William Eichler 28 March 2022

Councils set to benefit from £36m of coastal erosion funding

Councils set to benefit from £36m of coastal erosion funding   image
Image: Powerofflowers/Shutterstock.com.

Local authorities are set to benefit from £36m of funding which aims to encourage innovative approaches of adapting to the effects of coastal erosion.

The Coastal Transition Accelerator Programme, which will run to March 2027, will begin by focusing on the East Riding of Yorkshire and North Norfolk.

The local authorities will receive a share of the £36m to trial different approaches to adapting to coastal erosion.

The Environment Agency will manage the programme, supporting both areas as they develop and deliver their local projects. It will also ensure that ongoing learning is shared with other areas facing similar challenges.

‘As climate change brings more extreme weather, we must redouble our efforts to build a more resilient nation,’ said floods minister Rebecca Pow.

‘We have ramped up flood and coastal erosion policies, and we will always defend our coastline where it is sustainable and sensible to do so. Where it isn’t we will support communities to adapt.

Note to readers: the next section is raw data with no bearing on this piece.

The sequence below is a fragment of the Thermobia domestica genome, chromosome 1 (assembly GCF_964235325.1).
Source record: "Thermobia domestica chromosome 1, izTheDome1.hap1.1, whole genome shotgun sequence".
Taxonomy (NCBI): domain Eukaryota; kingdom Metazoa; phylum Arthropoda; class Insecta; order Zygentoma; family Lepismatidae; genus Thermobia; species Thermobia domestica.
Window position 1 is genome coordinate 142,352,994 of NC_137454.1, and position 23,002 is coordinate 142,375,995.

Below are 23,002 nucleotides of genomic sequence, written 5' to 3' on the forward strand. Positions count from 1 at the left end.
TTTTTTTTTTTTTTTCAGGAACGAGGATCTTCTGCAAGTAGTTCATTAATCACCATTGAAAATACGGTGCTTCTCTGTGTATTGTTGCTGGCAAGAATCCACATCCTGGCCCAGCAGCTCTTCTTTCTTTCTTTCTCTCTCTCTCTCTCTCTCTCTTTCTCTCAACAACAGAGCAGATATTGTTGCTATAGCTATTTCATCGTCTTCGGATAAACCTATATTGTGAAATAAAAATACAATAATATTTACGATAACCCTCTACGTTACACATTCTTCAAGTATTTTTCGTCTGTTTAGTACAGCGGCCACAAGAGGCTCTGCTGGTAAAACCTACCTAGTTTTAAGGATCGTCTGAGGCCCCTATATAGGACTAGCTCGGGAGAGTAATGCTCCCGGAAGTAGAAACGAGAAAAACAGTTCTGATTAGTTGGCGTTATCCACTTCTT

‘What we are announcing today will support innovative solutions to help those areas most vulnerable to coastal erosion to prepare and adapt.’ Emma Howard Boyd, chair of the Environment Agency, commented: ‘England’s coastline has never been static. Today, 9,000 kilometres of open English coast is at risk from sea flooding, erosion and landslips, and by 2100 once-a-century sea level events are set to become annual events.

‘As a minimum, we need to plan for at least a metre rise of sea level rise by the end of the century. In some places the pace and scale of change may be so significant that, over a period of time, coastal authorities will need to help local communities transition away from the current shoreline over time.

‘This programme is about providing that local support while increasing the whole country’s expertise and resilience in the face of climate and coastal change.’

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